We don’t know how much time passed between the time Zacharias spoke with Gabriel and the time he went home to be with his wife, but according to Luke 1, Elisabeth was in her sixth month when Mary came to visit. The passage doesn’t tell how far along Mary was in her own pregnancy, but it seems to imply that she went to Elisabeth soon after the angel appeared to her.
Six plus nine is fifteen, right?
That means these events stretched over nearly a year and a half. Most Bible scholars believe the wise men came when Jesus about two years old, which lengthens this season of miracles into a three and a half year period. Ironically, this is about the same length as Jesus’ earthly ministry.
Is it possible, that we misplace our expectations, putting everything into a period of days, when God Himself sets a pattern of working things out over months and even years?
Are we missing the miracles He does in the other eleven months of the year?
Do we keep our eyes open during those other months? Do we expect anything from Him then? Or do we just do everything on our own?
Do we see the way He protects us from near accidents everyday on the roads? Do we see the way He provides for us? Do we see the little blessings He gives us each day?
The Miracle Maker
Modern Christmas is a bit deceptive when it comes to the source of the miracles. As a culture we get caught up in the ideas of the Christmas Spirit, Christmas Magic, and, yes, Santa Claus. But none of these are rooted in truth, and none of them are the source of the miracles we seek at Christmas time. Not to be a Scrooge, but if you look it up, St. Nicholas passed away on December 6th, 343 AD. There is no evidence of his resurrection. He is not the Miracle Maker.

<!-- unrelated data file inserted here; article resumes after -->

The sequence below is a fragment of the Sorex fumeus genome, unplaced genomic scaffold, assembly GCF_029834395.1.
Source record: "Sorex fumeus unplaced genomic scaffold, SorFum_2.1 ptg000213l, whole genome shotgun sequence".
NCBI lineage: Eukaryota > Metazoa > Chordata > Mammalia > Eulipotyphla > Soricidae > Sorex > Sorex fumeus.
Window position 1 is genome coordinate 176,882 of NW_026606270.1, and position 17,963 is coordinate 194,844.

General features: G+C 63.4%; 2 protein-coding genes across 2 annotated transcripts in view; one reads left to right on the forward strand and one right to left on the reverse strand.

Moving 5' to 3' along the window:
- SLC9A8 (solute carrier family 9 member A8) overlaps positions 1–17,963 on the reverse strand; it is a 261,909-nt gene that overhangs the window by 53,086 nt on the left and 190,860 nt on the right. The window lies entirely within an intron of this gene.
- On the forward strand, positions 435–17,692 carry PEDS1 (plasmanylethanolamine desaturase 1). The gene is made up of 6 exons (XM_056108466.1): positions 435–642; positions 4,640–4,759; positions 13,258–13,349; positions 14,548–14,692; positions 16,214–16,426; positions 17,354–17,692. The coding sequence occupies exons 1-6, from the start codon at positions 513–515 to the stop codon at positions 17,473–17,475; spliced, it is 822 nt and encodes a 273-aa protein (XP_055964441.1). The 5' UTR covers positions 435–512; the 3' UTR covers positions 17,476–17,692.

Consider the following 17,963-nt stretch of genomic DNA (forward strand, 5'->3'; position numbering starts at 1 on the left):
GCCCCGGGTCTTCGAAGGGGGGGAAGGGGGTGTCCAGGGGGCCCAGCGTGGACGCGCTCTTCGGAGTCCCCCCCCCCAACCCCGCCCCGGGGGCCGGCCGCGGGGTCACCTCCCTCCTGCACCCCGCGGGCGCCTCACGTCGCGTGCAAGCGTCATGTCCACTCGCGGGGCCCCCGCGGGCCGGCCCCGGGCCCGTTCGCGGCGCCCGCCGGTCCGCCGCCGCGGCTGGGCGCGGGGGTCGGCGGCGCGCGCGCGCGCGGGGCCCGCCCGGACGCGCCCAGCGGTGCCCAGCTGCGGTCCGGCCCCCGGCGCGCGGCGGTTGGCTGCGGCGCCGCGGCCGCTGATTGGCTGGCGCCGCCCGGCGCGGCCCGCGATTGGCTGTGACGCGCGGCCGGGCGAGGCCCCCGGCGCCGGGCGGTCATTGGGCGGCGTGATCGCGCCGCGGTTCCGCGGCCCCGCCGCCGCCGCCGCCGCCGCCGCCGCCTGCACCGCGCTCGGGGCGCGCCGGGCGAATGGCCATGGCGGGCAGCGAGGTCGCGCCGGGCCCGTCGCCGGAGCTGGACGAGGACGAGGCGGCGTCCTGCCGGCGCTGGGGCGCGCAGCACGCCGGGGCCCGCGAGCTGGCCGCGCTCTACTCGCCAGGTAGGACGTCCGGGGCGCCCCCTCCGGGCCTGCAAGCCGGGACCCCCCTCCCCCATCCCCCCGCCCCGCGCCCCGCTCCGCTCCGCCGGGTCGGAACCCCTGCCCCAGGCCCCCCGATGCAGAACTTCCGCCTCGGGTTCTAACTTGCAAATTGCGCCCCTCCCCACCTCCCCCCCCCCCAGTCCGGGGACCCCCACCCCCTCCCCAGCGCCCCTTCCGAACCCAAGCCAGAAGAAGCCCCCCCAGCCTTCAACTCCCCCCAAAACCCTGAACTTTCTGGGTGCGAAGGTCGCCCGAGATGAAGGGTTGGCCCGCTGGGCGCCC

Jesus, on the other hand, did rise from the dead, and many people saw Him after His resurrection. We’re looking in the wrong place—to the wrong source—for our miracles.
God had a host of miracles planned for that first Season of Miracles, but He didn’t do them all “in person,” so to speak. He had a special agent, Gabriel. We often think of the angels as part of the miracle, but they were just the messengers. God announced His work through them.
In our waiting and hoping for a miracle for ourselves, it’s easy to miss that God may want us to be His agents. He may have a task for you or me that seems simple and straightforward and unimportant, but that task might be someone else’s miracle. He just might use us to answer their prayer. If our eyes are so fixed on receiving the miracle we hope for, we may miss the opportunity.
The Greatest Miracle
Today’s tiny portion of the Messiah expresses the greatest miracle of the Christmas season. Not that a virgin conceived—though that is worthy of our awe and astonishment—but rather that God came to be with us. The Creator of the Universe left heaven and squeezed all of that glory, power, wisdom, knowledge, and grace into a tiny mass of human flesh. The greatest miracle was found in that tiny, burial-garment swaddled baby, lying in the feed trough. It was Jesus. Our Emmanuel.
So this Christmas Season, instead of looking for our miracle, let’s rejoice in the miracles of that first Season of Miracles. Let’s stand in awe of the virgin birth, the barren womb made to bear, the voiceless father, the angels, the star, and the host of prophesies fulfilled in that day.
Let’s purpose to fix our hearts and our gaze on the true Miracle Maker—God Almighty.
Let’s determine to watch throughout this next year for His working in ALL seasons.
Let’s keep our hearts ready and listening, so WE can be His agents in the miracle someone else needs.
And let’s celebrate the greatest miracle ever: that God came, lived, died, and rose again to give us life and to give it abundantly.